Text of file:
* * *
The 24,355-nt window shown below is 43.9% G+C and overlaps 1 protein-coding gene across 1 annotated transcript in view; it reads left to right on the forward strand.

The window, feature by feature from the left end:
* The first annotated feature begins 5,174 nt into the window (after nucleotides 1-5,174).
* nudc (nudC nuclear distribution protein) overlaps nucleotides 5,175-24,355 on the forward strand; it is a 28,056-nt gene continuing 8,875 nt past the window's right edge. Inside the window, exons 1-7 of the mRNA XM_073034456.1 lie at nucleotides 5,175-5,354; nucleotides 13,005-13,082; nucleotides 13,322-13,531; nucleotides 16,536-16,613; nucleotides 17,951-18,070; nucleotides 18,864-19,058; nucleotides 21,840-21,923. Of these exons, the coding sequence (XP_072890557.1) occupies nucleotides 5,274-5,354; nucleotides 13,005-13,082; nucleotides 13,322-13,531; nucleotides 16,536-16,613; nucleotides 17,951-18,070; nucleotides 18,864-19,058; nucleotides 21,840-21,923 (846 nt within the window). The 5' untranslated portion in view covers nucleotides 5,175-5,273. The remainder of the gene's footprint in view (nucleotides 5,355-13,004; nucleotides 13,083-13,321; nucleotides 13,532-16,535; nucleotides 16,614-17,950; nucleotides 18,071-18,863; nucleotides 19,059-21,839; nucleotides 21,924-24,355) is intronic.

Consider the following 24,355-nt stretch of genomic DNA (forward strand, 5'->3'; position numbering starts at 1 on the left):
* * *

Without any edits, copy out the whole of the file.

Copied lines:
The 24,355-nt window shown below is 43.9% G+C and overlaps 1 protein-coding gene across 1 annotated transcript in view; it reads left to right on the forward strand.

The window, feature by feature from the left end:
* The first annotated feature begins 5,174 nt into the window (after nucleotides 1-5,174).
* nudc (nudC nuclear distribution protein) overlaps nucleotides 5,175-24,355 on the forward strand; it is a 28,056-nt gene continuing 8,875 nt past the window's right edge. Inside the window, exons 1-7 of the mRNA XM_073034456.1 lie at nucleotides 5,175-5,354; nucleotides 13,005-13,082; nucleotides 13,322-13,531; nucleotides 16,536-16,613; nucleotides 17,951-18,070; nucleotides 18,864-19,058; nucleotides 21,840-21,923. Of these exons, the coding sequence (XP_072890557.1) occupies nucleotides 5,274-5,354; nucleotides 13,005-13,082; nucleotides 13,322-13,531; nucleotides 16,536-16,613; nucleotides 17,951-18,070; nucleotides 18,864-19,058; nucleotides 21,840-21,923 (846 nt within the window). The 5' untranslated portion in view covers nucleotides 5,175-5,273. The remainder of the gene's footprint in view (nucleotides 5,355-13,004; nucleotides 13,083-13,321; nucleotides 13,532-16,535; nucleotides 16,614-17,950; nucleotides 18,071-18,863; nucleotides 19,059-21,839; nucleotides 21,924-24,355) is intronic.

Consider the following 24,355-nt stretch of genomic DNA (forward strand, 5'->3'; position numbering starts at 1 on the left):